Last night, about 1:30am, I was wide awake, my mind racing through all the things that I’d agreed to take on, all the things that I didn’t know how to finish, and all the men – yep, just men (but not all men, of course) yesterday – who had seen fit to dump things on top of me like I was a pack mule.   Their Eyes Were Watching God by Zora Neale Hurston

I learned long ago on the rare nights when I cannot sleep, it’s best to not just lay there and let the panic overtake me.  So I got up, wrapped a quilt around my legs, and started reading Anne Lamott’s Small VictoriesTwo chapters in, and I was more balanced, stronger, a little teary, and ready to sleep again.

I grew up in a relatively conservative Christian community, where many of the families I knew had very “traditional” (here, the hint of sarcasm in those quotes, please) gender roles.  While my parents never overtly reinforced those roles, they also didn’t overtly buck them either.  So by the time I was about 12, I believed – unconsciously – that my job as a female was to “help.” Always help.  It’s a role I still treasure and rebel against every day.

So when I feel the piles of expectation coming – particularly from men but also from women – and when I see myself trying to shove them all into my arms, I have to take a step back and remind myself what I have learned – almost entirely – from books: my job on this earth is not to make life easier for everyone else here.  Nope, my job is to be as loving as I can be, to give kindness as much as I’m able, to give – as Lamott reminded me last night – “welcome” to the people I meet.  I can’t really do that if I’m buried under other people’s stuff. I’m learning to shuck off the burden of expectation and do what I choose to do instead.

It’s taken me a long time to live into my feminist self, to respect myself enough to know when to say “NO” to others and “YES” to myself.  And I’ve set those boundaries largely because of insights I’ve gained from books.

So today, here are the 10 books that have most helped me honor myself as a woman:

1. Traveling Mercies by Anne Lamott – There’s a reason she’s my favorite writer, and it’s because she manages to inhabit grace, be bitingly honest about herself, and still do what she needs to do to be healthy.  This book gave me a way to see the cracks in the perfect, “traditional” Christianity I was raised in so that I wasn’t crushed by that tradition.

2. Their Eyes Were Watching God by Zora Neale Hurston – Janie!! Goodness, I love this woman.  For her mistakes and her wisdom.  But the end of the book, where the women rally for her defense, well, that’s what I’ve found in my community of women – people who have got your back.

3. Drunk, Divorced, and Covered in Cat Hair by Laurie Perry – After my first husband left, I kind of collapsed on myself.  This book helped me find my way out of the mire through yarn and embroidery floss, but through an honesty and humor that I really needed.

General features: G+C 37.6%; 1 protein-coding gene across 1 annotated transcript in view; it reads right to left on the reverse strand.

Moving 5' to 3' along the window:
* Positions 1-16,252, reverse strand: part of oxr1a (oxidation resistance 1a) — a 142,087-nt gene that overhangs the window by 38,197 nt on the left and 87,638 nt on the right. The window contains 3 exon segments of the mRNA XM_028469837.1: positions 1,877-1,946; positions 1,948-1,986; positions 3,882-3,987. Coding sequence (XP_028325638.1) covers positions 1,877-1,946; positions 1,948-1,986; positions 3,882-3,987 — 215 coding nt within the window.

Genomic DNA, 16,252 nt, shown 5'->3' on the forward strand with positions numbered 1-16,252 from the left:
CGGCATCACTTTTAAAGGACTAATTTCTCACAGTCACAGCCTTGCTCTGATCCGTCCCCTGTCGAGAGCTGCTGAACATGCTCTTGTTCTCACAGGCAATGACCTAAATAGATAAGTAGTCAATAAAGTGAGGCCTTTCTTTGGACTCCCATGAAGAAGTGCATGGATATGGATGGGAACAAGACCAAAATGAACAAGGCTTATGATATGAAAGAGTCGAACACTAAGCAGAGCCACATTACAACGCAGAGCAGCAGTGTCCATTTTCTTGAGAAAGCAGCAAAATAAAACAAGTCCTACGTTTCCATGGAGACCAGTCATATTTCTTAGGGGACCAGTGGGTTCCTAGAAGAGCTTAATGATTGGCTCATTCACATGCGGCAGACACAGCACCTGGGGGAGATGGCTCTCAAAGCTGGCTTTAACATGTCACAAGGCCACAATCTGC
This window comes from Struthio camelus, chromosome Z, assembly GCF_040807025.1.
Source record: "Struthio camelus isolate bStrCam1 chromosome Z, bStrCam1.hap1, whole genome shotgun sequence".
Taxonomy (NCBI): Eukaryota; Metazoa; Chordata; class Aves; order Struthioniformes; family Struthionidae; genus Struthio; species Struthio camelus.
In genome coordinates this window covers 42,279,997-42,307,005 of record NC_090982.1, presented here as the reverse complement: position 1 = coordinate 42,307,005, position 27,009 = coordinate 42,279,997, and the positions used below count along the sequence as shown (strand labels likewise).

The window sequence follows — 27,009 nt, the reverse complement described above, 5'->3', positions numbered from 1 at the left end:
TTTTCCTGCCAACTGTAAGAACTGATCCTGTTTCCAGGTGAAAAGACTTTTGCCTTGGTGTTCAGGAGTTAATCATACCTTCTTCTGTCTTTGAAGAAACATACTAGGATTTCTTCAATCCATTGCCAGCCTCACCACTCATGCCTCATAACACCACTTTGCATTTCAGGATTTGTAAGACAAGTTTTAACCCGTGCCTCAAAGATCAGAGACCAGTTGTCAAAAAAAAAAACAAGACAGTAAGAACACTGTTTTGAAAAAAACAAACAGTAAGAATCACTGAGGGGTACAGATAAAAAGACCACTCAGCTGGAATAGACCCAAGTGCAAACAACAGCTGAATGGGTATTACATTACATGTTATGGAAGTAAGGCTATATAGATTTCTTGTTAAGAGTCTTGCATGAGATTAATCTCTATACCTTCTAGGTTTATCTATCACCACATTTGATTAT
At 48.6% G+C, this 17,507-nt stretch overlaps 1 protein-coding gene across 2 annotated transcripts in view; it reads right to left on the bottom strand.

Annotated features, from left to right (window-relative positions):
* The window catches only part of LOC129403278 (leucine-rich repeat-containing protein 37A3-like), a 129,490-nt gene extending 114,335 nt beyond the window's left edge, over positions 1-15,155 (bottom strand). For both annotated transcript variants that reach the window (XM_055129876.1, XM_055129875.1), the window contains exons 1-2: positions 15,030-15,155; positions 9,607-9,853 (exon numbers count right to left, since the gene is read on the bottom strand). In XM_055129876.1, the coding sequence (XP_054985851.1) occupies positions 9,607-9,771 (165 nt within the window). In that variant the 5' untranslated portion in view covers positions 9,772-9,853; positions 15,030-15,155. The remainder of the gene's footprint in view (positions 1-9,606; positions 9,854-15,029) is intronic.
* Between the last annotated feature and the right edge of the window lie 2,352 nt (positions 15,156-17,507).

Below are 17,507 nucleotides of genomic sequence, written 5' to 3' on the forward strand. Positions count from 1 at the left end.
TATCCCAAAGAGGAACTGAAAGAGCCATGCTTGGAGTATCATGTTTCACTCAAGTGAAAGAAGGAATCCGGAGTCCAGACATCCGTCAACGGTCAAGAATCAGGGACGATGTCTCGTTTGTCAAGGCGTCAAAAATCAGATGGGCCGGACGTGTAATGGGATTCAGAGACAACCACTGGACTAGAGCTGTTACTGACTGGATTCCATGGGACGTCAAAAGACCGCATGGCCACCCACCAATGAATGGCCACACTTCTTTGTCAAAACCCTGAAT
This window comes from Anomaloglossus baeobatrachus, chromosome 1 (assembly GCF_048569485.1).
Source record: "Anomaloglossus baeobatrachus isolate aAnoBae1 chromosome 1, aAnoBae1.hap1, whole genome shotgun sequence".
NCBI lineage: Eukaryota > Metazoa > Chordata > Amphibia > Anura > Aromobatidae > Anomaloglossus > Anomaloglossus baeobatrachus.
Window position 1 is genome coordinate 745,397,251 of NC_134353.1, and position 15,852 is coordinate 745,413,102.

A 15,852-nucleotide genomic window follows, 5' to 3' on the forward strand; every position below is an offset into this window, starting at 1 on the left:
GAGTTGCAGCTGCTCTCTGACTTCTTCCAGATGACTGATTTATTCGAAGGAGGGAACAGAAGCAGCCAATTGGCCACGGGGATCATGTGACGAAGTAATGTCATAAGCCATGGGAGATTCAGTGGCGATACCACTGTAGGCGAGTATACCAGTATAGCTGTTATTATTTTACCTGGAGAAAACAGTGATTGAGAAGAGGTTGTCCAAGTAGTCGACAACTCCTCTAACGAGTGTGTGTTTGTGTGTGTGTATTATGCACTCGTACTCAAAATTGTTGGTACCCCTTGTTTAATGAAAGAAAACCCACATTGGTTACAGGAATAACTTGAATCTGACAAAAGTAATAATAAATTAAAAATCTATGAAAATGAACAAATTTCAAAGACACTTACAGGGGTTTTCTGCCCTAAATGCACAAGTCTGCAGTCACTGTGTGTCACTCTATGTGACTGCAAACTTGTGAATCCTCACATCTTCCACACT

4. One Thousand Gifts by Ann Voskamp – Voskamp is one of those women who, it seems to me, lives that “traditional” Christian family life, but it seems to be the life she has chosen – and of course, choice is one of those central tenets of feminism. Her honesty and slant perspective on gratitude gave me hope again after Mom died. Plus, I love her use of language.

5. Paradise by Toni Morrison – Another novel where the women protect each other, gather round and give support and accountability.  A hard novel – both in terms of content and language – but powerful, beautiful, and full of spiritual metaphor that I’m still thinking through years after reading it.

6. The Bloody Chamber by Angela Carter – I LOVE fairy tales, and these are some of my favorites – feminist retellings of classics where women fight for their own freedom, take their own revenge, and develop their own stories.  Not for the faint of heart but definitely powerful.

7. A Room of One’s Own by Virginia Woolf – The central idea here – that a woman needs her own space to do her own work – is one that I have fought hard to accept and then gain.  (We’re in progress on my new office here on the farm – repurposing the old kitchen.)  I’m rethinking this book in light of a wise critique that this “room” is one only available to economically privileged women, and I’d like to think more about how to give that opportunity to ALL women.

8. Quotidian Mysteries by Kathleen Norris – One of my biggest internal struggles as a feminist is with the very fact that I enjoy greatly things that have been traditionally viewed as women’s work – cooking, sewing, even cleaning sometimes.  Norris’s words here helped me own those things as beautiful symbols of strength rather than burdens I have just taken on against my will.

9. The Handmaid’s Tale by Margaret Atwood – I still remember the middle-aged mother in one of my earliest composition classes who objected to this book because it included sex scenes that were too graphic.  The fact that she was more appalled by the sex than the rape bothered me then and still does now. As a woman who has lived much of her adult life single and childless, I found this book so powerful as it challenged the idea that a woman’s chief purpose is to mother and that somehow she has failed if she does not.

10. Taming of the Shrew by Wiliam Shakespeare – For a brief few months in high school, I was the stage manager for a production (that never happened) of this play, and our director – the high school vice-principal – made a decidedly feminist choice in the production – Kate would be a strong woman who stood up to Petruchio and chose him, rather than the other way around.  For that reason, it’s still one of my favorite of Shakespeare’s works.

I still haven’t read some classics – Feminine Mystique or The Second Sex among them.  But I’ll get there.

What feminist books do you appreciate? What books helped you understand yourself as a woman or understand the women in your life more fully?